Few people talk about this side of writing. We glory in the knowledge that J.K. Rowling and Stephen King and a hundred other best-selling, award-winning authors could have papered their office walls with rejections before they even got a second glance—but when we do that, we fail to acknowledge the painful truths that our bravado often hides. Commiserating over shared rejection does not equal true acknowledgement of the emotional struggles artists face.

That’s especially true because no writer’s path or process is the same as any other writer’s. My process is not your process. And my path to publishing may very well involve taking a break, giving my heart and my mind a breather. Just because J.K. and Stephen and all the others kept running even when their soles were ragged, that does not mean I must follow in their bloody footsteps.

Even though it feels like saying, “I am not okay, I need some time to nurse my wounds!” is really saying, “I am weak, and I cannot make it,” I am not admitting failure. I am not admitting weakness. I am acknowledging an actual struggle, one I cannot hope to win without taking care of myself.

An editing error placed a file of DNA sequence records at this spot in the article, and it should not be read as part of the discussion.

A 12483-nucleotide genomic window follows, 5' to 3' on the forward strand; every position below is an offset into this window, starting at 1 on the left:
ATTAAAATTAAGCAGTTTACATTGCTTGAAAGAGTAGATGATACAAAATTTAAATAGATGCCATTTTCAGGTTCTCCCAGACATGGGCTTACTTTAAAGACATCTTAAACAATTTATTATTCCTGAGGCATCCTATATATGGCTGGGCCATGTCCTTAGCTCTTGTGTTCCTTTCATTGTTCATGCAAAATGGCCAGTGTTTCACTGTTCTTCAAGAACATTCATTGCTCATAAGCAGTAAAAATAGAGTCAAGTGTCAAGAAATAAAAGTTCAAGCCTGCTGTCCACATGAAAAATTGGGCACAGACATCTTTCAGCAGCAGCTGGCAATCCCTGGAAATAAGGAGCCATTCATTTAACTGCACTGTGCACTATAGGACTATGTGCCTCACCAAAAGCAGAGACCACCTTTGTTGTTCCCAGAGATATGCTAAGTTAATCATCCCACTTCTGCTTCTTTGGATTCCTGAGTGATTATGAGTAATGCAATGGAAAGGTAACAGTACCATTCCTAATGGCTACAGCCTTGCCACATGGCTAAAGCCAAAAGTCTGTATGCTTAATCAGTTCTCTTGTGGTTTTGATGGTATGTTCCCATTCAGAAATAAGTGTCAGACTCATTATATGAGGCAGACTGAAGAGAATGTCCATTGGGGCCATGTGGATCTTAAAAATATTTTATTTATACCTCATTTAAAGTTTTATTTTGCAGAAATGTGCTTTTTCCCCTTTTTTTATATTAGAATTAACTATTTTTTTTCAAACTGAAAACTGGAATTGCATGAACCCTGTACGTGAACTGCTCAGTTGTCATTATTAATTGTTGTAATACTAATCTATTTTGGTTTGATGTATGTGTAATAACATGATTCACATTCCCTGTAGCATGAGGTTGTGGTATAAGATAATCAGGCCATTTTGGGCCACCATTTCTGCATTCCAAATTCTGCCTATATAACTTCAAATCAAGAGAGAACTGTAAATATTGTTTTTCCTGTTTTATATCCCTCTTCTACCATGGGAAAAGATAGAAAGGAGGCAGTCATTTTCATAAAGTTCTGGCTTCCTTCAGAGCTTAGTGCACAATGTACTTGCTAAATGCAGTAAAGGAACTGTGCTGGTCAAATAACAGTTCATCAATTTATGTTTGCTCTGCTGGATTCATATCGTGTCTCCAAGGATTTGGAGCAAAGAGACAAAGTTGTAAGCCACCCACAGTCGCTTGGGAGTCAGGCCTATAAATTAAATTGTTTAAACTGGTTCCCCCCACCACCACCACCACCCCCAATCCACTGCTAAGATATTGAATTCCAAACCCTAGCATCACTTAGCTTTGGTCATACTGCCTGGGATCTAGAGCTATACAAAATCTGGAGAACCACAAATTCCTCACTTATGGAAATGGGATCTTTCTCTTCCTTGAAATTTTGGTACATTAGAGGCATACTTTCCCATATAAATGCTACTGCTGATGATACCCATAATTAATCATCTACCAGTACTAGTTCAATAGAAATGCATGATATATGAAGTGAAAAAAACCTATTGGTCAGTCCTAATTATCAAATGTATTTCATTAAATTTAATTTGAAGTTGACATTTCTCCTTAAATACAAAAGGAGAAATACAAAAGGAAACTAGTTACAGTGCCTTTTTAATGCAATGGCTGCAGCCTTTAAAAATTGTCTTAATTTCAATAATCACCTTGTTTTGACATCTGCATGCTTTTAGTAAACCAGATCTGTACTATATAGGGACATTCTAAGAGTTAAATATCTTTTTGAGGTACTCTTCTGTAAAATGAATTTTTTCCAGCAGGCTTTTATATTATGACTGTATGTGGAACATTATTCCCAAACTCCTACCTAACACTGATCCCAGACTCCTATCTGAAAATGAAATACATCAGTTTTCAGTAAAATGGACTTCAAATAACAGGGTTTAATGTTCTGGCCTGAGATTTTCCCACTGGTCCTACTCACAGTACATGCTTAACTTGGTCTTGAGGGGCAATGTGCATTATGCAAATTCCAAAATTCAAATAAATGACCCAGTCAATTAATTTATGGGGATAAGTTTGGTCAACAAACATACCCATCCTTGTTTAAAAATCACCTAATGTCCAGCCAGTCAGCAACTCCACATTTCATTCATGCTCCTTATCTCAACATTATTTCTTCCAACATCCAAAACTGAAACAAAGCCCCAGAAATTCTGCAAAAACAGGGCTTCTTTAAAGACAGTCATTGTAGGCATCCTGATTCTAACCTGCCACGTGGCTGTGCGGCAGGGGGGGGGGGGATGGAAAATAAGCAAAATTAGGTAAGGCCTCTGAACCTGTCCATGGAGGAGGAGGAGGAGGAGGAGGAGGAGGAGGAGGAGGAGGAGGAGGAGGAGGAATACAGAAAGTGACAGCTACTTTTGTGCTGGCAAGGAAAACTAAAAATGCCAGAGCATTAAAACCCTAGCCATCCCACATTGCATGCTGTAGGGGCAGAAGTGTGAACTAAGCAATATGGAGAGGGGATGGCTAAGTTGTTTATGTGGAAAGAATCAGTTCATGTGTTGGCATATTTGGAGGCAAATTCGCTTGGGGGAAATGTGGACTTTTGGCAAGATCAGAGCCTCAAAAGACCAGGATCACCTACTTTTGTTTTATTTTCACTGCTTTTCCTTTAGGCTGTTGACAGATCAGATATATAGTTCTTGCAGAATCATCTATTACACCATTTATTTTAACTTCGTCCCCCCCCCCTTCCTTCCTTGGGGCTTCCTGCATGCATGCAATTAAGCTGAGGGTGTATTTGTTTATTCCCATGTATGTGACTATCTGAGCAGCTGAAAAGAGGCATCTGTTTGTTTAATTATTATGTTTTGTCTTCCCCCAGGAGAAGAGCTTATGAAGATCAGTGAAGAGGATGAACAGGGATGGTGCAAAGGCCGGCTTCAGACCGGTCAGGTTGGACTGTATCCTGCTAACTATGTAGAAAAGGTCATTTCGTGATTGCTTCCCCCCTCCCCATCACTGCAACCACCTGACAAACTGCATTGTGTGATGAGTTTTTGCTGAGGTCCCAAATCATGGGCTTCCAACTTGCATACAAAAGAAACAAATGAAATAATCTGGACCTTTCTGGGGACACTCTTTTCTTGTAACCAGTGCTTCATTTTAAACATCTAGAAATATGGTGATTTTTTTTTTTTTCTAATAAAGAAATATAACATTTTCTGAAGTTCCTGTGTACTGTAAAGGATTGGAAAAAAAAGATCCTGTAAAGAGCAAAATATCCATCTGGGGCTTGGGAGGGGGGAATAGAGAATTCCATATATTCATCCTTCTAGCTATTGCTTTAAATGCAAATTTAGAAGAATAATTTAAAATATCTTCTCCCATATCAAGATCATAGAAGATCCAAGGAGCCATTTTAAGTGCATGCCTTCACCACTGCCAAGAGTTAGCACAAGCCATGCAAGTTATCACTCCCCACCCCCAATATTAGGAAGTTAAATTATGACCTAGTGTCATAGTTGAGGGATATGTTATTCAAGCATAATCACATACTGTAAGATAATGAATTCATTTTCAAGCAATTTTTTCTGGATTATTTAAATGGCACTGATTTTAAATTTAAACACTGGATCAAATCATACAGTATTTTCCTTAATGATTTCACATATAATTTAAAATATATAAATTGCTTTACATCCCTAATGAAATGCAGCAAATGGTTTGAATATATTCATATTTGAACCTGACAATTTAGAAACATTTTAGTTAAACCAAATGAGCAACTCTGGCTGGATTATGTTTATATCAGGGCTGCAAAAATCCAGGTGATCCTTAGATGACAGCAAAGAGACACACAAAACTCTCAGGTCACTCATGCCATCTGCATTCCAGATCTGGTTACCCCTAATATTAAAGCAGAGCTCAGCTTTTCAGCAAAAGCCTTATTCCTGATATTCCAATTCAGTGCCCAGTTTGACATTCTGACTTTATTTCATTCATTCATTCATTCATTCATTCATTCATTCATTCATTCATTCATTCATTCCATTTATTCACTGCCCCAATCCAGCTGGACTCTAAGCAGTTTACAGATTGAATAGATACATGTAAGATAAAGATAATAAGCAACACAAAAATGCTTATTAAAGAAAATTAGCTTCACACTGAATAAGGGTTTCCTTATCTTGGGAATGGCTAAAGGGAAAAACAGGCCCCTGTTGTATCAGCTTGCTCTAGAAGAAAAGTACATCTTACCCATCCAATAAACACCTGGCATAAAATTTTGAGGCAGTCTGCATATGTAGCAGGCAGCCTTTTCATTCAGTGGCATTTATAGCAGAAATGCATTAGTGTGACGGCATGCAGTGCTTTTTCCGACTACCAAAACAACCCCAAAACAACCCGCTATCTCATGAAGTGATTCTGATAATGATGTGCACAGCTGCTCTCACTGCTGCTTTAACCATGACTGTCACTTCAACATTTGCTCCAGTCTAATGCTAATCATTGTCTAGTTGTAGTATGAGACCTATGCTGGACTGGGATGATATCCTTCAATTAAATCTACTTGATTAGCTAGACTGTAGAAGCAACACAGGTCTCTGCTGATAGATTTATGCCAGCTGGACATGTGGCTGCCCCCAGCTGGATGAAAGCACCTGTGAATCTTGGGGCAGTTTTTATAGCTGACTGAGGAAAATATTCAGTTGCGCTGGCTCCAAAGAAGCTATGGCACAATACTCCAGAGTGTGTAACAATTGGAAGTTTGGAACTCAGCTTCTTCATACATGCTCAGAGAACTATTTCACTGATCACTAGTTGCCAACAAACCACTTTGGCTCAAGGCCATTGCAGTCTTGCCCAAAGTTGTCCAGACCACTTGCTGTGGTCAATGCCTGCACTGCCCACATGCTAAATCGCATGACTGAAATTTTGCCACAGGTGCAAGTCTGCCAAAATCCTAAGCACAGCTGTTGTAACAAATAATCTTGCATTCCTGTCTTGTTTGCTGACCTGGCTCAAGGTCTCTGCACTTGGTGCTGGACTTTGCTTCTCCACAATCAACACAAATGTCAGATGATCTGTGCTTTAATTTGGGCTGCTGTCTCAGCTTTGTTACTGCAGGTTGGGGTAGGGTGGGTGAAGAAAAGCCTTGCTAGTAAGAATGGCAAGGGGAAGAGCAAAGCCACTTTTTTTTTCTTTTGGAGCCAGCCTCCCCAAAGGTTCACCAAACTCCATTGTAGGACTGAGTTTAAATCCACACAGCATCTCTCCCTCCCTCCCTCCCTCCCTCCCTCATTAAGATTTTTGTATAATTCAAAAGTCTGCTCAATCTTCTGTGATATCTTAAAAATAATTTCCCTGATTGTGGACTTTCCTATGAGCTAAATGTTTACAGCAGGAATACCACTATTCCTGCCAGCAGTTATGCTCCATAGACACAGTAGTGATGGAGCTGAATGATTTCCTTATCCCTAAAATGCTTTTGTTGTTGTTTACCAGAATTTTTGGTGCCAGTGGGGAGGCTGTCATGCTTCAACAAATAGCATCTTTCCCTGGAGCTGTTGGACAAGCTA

But it doesn’t feel that way.

Maybe tomorrow, when I win the Battle of the Bed again, and I drag myself home, exhausted, at the end of another day, I’ll feel like writing. Maybe I won’t. In the mean time, though, I will give myself permission to take another step down my very own path.

And if your path looks a little like mine right now, and it leads off the battlefield and into a safe, quiet space in your mind, know that it’s okay. Or maybe it’s not okay, but that’s okay, too. We can sit here, together, and let our wounds start to heal.

5 thoughts on “The Other Side of Writing

  1. Thank you so much for saying this, Kristin. I’m with you in so much of this. Broken pieces and struggling for every day things. And every step forward is interspersed with so many back. And no matter what anyone says, it IS okay to take a break. It has to be, because when something you loved is only hurting you this much, then continuing can’t be a requirement. We’re human beings (yes, I’m reminding myself of this), not machines. I refuse to believe that it makes me less of a writer though. *hugs* You know where to find me if you need to talk, especially about this. ❤